Armistice 100: Dramatic change in farming in Leeds and beyond

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Dateline: October 15, 1918: A hundred years ago today, the Yorkshire Evening Post carried news that ‘motorised ploughs’ were becoming more widespread.

The European War did much to change society. As we have already revealed in this column, it brought about a seismic shift in the social structure - the population of Leeds trebled from 1914-1918, for example, rising from around 70,000 to over 210,000. Technological advances were taking place too and perhaps one of the most important areas was agriculture, where it was still the norm for horses to pull ploughs.

According to the War Agricultural Committee of Yorkshire, the proliferation of motor ploughs were on the horizon. In the West Riding area, which included Leeds, Wetherby, Doncaster, Wakefield and Kellington near Selby, there were five ploughs run by private contractors “each equipped with ten tractors, ten ploughs or two or three furrows, four cultivators, three or four binders, two rollers, etc.” The article goes on to say the tractors in use have 20hp (horse power).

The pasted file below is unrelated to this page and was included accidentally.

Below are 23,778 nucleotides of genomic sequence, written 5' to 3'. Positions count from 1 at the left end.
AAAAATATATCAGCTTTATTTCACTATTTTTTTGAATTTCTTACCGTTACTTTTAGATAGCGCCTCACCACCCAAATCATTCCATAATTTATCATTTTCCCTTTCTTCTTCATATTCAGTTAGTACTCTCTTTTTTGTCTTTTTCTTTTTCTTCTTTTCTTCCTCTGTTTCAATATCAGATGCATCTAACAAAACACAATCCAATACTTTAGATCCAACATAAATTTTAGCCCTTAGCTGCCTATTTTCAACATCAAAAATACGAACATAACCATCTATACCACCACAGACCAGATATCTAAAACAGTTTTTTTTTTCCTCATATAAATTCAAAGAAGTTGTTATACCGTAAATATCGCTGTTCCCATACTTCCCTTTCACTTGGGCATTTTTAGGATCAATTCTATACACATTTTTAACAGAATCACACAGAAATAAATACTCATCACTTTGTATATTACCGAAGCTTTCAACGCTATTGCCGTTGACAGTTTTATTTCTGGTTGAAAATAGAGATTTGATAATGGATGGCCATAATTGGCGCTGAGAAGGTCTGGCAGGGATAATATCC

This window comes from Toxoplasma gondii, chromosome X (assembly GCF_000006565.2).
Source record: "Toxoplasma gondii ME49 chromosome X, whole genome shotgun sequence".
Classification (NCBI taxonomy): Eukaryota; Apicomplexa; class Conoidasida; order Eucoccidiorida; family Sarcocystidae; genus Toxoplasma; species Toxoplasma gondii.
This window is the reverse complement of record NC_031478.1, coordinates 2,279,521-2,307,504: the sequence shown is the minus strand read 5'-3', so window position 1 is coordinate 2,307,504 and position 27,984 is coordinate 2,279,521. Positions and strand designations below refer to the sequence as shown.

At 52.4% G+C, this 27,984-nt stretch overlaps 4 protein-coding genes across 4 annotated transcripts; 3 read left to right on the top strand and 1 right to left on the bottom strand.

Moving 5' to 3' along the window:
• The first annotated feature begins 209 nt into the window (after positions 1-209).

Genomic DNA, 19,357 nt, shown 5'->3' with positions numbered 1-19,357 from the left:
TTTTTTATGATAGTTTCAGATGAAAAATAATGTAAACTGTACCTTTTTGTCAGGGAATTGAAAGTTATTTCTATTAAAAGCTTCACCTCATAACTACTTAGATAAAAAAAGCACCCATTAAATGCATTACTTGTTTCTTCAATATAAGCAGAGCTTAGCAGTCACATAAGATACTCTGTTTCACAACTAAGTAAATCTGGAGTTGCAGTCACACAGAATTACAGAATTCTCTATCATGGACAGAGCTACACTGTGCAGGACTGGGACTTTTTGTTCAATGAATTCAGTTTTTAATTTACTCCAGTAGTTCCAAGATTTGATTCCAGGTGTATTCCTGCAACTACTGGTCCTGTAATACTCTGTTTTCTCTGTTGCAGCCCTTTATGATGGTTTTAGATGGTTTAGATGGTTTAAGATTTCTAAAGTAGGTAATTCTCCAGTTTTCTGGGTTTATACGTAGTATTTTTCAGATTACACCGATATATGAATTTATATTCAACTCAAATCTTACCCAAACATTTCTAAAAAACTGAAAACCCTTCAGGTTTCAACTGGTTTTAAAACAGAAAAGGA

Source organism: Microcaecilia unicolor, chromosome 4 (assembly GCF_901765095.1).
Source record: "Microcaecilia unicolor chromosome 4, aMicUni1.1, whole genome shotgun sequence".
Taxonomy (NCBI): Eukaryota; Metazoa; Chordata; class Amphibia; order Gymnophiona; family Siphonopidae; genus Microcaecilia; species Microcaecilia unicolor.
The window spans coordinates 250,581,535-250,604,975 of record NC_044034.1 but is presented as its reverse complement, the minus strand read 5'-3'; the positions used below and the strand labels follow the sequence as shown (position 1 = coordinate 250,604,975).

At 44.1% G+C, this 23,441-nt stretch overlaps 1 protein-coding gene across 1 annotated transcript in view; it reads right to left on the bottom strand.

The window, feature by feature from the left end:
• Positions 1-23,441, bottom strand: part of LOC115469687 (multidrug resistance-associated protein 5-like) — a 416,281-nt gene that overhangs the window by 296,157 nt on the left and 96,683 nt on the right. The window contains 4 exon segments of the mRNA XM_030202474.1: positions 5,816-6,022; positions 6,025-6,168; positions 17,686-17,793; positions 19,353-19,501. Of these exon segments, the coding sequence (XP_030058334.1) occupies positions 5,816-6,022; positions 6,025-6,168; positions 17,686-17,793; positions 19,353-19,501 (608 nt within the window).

Minimum charges were also set by the committee. So, for example, ploughing light land (three horses work) would cost 22s 6d per acre, whereas ‘heavy land’ (4 horses work) would cost 37s 6d. Other rates were set for rolling, binding, breaking stubble after harvest and so on.

The charges were said to be “reasonable”, even though the previous year the government had undertaken such work at 15s an acre - this was said to have been at significant loss.

Meanwhile, tractors were said to be the hottest thing on the market, being snapped up almost as soon as they were put up for sale.